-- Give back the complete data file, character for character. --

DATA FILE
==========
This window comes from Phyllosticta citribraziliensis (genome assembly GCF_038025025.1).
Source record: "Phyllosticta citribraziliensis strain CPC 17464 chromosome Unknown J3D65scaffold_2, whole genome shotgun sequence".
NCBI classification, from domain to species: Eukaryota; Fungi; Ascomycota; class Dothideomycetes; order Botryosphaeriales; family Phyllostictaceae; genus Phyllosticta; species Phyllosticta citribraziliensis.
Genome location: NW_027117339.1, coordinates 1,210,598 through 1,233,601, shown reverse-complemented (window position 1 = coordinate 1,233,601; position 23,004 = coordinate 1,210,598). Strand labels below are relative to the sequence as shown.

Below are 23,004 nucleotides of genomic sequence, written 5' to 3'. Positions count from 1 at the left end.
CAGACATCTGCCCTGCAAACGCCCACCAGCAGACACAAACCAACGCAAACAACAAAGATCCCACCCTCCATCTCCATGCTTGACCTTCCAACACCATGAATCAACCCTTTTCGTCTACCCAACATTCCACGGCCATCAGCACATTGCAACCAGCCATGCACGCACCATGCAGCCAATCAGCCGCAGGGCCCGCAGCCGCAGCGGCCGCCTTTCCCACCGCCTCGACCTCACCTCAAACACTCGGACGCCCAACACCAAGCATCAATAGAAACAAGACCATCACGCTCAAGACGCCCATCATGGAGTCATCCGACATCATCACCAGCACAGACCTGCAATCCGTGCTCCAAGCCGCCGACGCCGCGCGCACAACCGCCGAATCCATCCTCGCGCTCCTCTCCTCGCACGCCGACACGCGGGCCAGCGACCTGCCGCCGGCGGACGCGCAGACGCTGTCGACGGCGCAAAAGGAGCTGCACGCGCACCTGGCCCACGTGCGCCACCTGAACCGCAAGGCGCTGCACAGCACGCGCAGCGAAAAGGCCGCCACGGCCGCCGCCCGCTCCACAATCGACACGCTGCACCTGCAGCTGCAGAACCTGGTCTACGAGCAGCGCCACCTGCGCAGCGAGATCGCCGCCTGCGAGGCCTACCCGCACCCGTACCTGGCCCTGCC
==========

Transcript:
This window comes from Phyllosticta citribraziliensis (genome assembly GCF_038025025.1).
Source record: "Phyllosticta citribraziliensis strain CPC 17464 chromosome Unknown J3D65scaffold_2, whole genome shotgun sequence".
NCBI classification, from domain to species: Eukaryota; Fungi; Ascomycota; class Dothideomycetes; order Botryosphaeriales; family Phyllostictaceae; genus Phyllosticta; species Phyllosticta citribraziliensis.
Genome location: NW_027117339.1, coordinates 1,210,598 through 1,233,601, shown reverse-complemented (window position 1 = coordinate 1,233,601; position 23,004 = coordinate 1,210,598). Strand labels below are relative to the sequence as shown.

Below are 23,004 nucleotides of genomic sequence, written 5' to 3'. Positions count from 1 at the left end.
CAGACATCTGCCCTGCAAACGCCCACCAGCAGACACAAACCAACGCAAACAACAAAGATCCCACCCTCCATCTCCATGCTTGACCTTCCAACACCATGAATCAACCCTTTTCGTCTACCCAACATTCCACGGCCATCAGCACATTGCAACCAGCCATGCACGCACCATGCAGCCAATCAGCCGCAGGGCCCGCAGCCGCAGCGGCCGCCTTTCCCACCGCCTCGACCTCACCTCAAACACTCGGACGCCCAACACCAAGCATCAATAGAAACAAGACCATCACGCTCAAGACGCCCATCATGGAGTCATCCGACATCATCACCAGCACAGACCTGCAATCCGTGCTCCAAGCCGCCGACGCCGCGCGCACAACCGCCGAATCCATCCTCGCGCTCCTCTCCTCGCACGCCGACACGCGGGCCAGCGACCTGCCGCCGGCGGACGCGCAGACGCTGTCGACGGCGCAAAAGGAGCTGCACGCGCACCTGGCCCACGTGCGCCACCTGAACCGCAAGGCGCTGCACAGCACGCGCAGCGAAAAGGCCGCCACGGCCGCCGCCCGCTCCACAATCGACACGCTGCACCTGCAGCTGCAGAACCTGGTCTACGAGCAGCGCCACCTGCGCAGCGAGATCGCCGCCTGCGAGGCCTACCCGCACCCGTACCTGGCCCTGCC